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Hospitals, systems struggle with payment reforms that address health disparities, say researchers

There have been few payment reform proposals that get at the heart of the problem, the authors said.

Jeff Lagasse, Associate Editor

Alternative payment models may have the potential to address health equity by encouraging payment reforms that reduce race- or income-related disparities. But so far, there have been few payment reform proposals that get at the heart of the problem, according to researchers writing in the journal Health Affairs.

Disparities can be caused by a variety of factors: unconscious bias and cultural insensitivity, differential healthcare, and structural inequities are all potential suspects. Some programs, such as the Finding Answers: Disparities Research for Change program of the Robert Wood Johnson Foundation, have suggested a number of interventions, from team-based care and community health workers to community partnerships and skills-based training or patients.

The problem with the Finding Answers program, the authors said, is that so far it's found relatively few answers. The program asked providers and government entities with proposing solutions, but few have hit close to the mark; some have failed altogether to offer substantive financial incentives to reduce health inequity.

[Also: Nonprofit hospitals inconsistent in addressing health inequities in cities, Health Affairs finds]

There may be a number of reasons for this. Healthcare systems and providers have been focused on more immediate concerns, such as implementing an electronic health record system, meeting meaningful use requirements and transitioning from fee-for-service reimbursement models to global and bundled payment. Health disparities are less immediately related to their bottom line.

Finding Answers sought to bring inequity to the fore through a grants program to study organizations attempting to use innovating payment and delivery system reform to address the issue. To date, results have been mixed.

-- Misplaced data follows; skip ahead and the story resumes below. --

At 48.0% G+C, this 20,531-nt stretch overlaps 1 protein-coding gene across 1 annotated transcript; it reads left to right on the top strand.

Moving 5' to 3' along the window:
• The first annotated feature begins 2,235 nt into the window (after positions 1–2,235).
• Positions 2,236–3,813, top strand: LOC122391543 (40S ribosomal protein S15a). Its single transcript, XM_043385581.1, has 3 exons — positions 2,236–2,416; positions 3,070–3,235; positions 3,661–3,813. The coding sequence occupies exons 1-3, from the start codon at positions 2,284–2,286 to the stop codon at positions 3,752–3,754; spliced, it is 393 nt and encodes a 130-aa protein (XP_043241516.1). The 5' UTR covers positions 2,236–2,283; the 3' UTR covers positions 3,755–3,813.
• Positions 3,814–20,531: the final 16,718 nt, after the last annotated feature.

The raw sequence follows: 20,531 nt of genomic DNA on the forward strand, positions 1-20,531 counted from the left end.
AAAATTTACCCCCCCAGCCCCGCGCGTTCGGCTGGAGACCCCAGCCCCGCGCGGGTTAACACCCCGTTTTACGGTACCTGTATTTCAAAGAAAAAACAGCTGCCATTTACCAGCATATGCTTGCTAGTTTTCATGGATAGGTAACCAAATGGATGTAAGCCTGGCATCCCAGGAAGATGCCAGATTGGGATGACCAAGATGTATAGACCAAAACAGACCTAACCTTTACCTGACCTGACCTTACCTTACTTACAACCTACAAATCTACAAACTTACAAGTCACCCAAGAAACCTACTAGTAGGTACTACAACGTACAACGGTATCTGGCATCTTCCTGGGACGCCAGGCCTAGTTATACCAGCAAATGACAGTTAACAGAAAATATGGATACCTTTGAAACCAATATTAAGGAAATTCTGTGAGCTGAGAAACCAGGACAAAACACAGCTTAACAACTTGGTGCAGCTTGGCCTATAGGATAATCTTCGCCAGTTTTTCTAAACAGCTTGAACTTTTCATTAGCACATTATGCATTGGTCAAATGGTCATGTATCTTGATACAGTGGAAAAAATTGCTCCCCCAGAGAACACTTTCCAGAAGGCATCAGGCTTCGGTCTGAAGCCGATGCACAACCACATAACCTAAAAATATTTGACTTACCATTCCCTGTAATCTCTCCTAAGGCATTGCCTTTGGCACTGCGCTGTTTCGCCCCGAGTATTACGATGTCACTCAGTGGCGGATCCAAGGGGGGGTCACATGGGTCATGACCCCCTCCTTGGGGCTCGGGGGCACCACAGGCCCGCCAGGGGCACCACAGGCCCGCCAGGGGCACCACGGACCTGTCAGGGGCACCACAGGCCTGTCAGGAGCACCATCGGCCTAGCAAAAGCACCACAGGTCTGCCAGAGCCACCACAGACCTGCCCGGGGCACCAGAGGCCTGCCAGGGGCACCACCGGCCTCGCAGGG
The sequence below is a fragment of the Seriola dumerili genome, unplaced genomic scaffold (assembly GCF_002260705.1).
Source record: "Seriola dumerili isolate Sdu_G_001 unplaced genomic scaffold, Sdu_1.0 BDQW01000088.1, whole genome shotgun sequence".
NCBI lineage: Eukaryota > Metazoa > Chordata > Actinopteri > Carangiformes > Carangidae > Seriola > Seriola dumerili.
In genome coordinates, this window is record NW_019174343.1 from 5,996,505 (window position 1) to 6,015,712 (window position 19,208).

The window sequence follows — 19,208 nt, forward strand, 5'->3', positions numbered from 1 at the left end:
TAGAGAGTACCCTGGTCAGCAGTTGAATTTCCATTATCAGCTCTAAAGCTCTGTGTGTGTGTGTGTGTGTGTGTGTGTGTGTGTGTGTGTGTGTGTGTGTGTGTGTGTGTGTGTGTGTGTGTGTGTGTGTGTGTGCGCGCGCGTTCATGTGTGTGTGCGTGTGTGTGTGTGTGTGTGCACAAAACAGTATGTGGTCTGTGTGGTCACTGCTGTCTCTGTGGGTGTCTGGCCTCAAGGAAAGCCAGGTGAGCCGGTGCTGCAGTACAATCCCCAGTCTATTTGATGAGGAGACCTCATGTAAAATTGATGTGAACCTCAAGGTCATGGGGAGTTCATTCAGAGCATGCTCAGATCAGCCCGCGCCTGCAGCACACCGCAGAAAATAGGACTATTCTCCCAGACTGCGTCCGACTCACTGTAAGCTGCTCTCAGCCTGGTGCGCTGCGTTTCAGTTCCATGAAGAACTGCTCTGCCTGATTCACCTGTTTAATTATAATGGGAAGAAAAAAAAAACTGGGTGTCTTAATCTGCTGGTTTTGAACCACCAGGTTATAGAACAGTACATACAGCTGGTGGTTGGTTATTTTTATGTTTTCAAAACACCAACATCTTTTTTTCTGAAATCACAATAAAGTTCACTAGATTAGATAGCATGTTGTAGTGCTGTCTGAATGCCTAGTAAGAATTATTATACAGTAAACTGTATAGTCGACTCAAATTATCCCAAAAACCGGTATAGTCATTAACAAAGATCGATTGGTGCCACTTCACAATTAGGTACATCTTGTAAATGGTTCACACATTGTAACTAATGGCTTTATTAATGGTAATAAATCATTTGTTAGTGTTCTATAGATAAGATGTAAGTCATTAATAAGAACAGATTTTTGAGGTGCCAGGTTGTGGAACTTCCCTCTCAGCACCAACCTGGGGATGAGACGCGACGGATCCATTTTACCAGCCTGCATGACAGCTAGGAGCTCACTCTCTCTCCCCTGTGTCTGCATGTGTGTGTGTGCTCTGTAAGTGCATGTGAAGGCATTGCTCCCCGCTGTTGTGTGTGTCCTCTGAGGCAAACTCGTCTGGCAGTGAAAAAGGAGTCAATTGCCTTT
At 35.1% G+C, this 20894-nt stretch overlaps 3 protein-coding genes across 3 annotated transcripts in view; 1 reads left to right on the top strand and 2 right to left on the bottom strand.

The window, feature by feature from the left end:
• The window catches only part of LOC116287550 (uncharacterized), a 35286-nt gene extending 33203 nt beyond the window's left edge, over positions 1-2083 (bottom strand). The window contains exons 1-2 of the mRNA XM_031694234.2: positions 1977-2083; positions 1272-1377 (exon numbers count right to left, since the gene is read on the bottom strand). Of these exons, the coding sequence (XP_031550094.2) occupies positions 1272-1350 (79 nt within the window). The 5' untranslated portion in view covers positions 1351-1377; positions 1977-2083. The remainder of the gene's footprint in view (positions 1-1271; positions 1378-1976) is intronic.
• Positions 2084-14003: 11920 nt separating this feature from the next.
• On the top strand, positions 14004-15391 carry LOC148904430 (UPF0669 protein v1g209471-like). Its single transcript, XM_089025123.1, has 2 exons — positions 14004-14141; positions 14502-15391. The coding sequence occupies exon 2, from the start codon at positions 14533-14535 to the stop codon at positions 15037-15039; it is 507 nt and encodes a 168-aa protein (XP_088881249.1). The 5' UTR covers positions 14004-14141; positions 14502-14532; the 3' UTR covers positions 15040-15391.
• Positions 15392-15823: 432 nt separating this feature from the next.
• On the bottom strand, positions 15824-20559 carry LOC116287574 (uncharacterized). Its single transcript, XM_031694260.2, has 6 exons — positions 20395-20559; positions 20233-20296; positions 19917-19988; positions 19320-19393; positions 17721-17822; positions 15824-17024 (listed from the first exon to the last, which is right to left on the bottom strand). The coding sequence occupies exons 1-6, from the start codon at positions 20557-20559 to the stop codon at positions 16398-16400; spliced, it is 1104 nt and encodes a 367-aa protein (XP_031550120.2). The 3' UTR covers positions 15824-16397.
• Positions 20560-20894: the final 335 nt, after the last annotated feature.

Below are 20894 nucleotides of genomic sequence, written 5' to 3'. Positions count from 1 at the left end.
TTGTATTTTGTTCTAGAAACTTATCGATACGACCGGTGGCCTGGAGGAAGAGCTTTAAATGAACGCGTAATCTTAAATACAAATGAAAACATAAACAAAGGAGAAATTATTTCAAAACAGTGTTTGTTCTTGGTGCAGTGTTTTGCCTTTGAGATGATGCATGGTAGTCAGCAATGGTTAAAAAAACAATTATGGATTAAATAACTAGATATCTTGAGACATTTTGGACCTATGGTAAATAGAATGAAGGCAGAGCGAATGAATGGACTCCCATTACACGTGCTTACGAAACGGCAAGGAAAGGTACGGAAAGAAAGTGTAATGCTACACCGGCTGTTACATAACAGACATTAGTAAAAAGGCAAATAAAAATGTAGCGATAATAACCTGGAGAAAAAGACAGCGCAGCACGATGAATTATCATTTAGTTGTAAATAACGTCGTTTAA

Of the applicants to the program, 65 percent aimed to improve the care and outcomes of a racial or ethnic minority group without measuring disparities against a reference group, such as whites. About 45 percent of the applicants targeted multiple disparities, but 10 percent didn't target a specific disparity between groups.

Generally, the applications gave few details about payment changes. Several explored combinations of financial and nonfinancial incentives, such as feedback on performance or adding personnel such as a social worker or community-based dental hygienist.

[Also: Racial and ethnic disparities remain consistent at Veterans Health Administration patient-centered medical homes]

None of the applicants met the full criteria, but a handful came close. The University of Washington partnered with Advantage Dental Services in Oregon to target disparities in oral health by improving access to dental care, focusing on changes to the care team and going outside of the traditional clinic to provide care.

George Mason University, Molina Healthcare and Fairfax County, Virginia, meanwhile, proposed a global budget to provide health services at three safety-net clinics for uninsured residents with household incomes less than 200 percent of the federal poverty level.

Yet even those measures don't go far enough, researchers said. More relevant proposals are needed, they said, because if health inequities are truly to be addressed, there need to be financial incentives built into any successful approach.

Twitter: @JELagasse

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